The Grand Temple at Freemasons’ Hall hosted the largest gathering ever of Grand Masters from all around the world
Grand Masters from more than 130 foreign Grand Lodges were welcomed by UGLE’s Grand Master, HRH The Duke of Kent, who addressed all those present, ‘Ladies, gentlemen and brethren, I am delighted that so many of you have been able to come to London to celebrate our Tercentenary anniversary with us. Indeed, I am advised that this is the largest gathering of Grand Masters there has ever been.
‘I am so pleased to have this opportunity to greet you all this morning in the relative peace and tranquillity of our magnificent Temple within Freemasons’ Hall, and it is most important to me that I meet you all.’
Dressed in their formal regalia, the Grand Masters brought kind words and greetings to commemorate the Tercentenary. Many gifts were presented to the Grand Master, who then spent time inspecting the selection, which included Russian dolls depicting the Grand Master himself. The gifts have now been put on display in The Library and Museum of Freemasonry for everyone to see.
Events continued into the evening when the Grand Masters, along with their guests, attended a reception held at the Mansion House, with a welcome by the then Lord Mayor of London Andrew Parmley and Pro Grand Master Peter Lowndes.
‘I am so pleased to have this opportunity to greet you all in our magnificent Temple' HRH, The Duke of Kent
The Grand Master, HRH the Duke of Kent, officially opened the Library and Museum of Freemasonry’s newest gallery
Part of UGLE’s Tercentenary celebrations, the ambitious project took several months to complete.
Among the beautiful treasures on show at the gallery are items belonging to such well-known masons as HRH Prince Augustus Frederick, Duke of Sussex; Sir Winston Churchill; King Edward VIII; circus proprietor Billy Smart; and land speed record-holder Sir Malcolm Campbell.
Located at Freemasons’ Hall, the gallery includes the elaborate, monumental Grand Master’s gilded ceremonial throne, commissioned in 1790 for the Prince of Wales (later King George IV), the second royal prince to be a Grand Master.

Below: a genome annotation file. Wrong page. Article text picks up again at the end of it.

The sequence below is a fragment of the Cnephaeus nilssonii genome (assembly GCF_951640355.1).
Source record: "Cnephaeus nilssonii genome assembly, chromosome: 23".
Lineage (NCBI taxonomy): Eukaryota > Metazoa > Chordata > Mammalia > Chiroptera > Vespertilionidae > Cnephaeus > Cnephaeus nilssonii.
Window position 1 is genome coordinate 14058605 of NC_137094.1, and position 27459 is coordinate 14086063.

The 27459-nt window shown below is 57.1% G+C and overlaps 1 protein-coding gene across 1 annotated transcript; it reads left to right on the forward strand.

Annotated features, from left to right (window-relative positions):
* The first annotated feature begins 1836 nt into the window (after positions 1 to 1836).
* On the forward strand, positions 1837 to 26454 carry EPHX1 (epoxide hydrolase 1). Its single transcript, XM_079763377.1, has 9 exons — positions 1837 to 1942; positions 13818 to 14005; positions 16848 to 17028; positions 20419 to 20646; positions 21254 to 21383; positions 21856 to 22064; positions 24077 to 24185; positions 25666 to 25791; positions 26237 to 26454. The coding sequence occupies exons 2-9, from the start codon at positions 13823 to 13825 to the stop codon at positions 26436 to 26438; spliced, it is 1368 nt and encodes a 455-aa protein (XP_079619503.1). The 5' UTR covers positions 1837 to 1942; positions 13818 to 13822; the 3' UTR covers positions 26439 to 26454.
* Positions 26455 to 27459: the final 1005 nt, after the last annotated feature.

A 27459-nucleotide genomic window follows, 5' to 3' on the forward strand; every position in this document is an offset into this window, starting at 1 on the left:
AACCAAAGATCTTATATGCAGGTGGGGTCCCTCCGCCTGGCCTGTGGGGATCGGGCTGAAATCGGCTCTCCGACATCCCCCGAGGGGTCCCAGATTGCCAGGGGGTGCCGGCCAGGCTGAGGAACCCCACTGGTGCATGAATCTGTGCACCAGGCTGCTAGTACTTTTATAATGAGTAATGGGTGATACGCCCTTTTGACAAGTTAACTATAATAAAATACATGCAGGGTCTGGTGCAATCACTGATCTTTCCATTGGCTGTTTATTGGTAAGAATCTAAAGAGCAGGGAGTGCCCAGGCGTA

The gallery opens up into a lodge room, where the Grand Master unveiled a new plaque renaming it the Kent Room.
‘The exhibition aims to explain Freemasonry’s values of sociability, inclusivity, charity and integrity, as well as its history and development to the general public,’ said Diane Clements, then director of the Library and Museum. ‘We hope it will also be an enjoyable way for members to explain to friends and potential new members what Freemasonry is all about.’
With the especial meeting at the Royal Albert Hall streamed online in the Grand Temple of Freemasons’ Hall, nearly 1,000 brethren and ladies – including the wives of official guests – were able to watch the ceremonies
After attending the screening, Ruth Wright from the Honourable Fraternity of Ancient Freemasons commented, ‘I could feel that I was part of something very special. I cannot say how privileged I felt to be part of your special day. You could have heard a pin drop as everyone watched with great interest and when, spontaneously, most of the men joined in singing the hymns. It made you realise just how wonderful an organisation Freemasonry is.’
‘A wonderful meal – how on Earth could such splendid fare have been served to the thousands present with such style?’ David Pratt
The Grand Temple guests then attended a special dinner in the Grand Connaught Rooms, chaired by Earl Cadogan, who was assisted by senior members of the Metropolitan Grand Lodge of London.
Meanwhile, nearly 2,000 of the attendees from the Royal Albert Hall meeting were being bussed through London’s rush-hour traffic to Battersea Evolution for a special reception and banquet. Yorkshire, West Riding Provincial Grand Master David Pratt commented, ‘A wonderful meal – how on Earth could such splendid fare have been served to the thousands present and with such style? We then floated back to our hotel with so many stories to share. What a day.’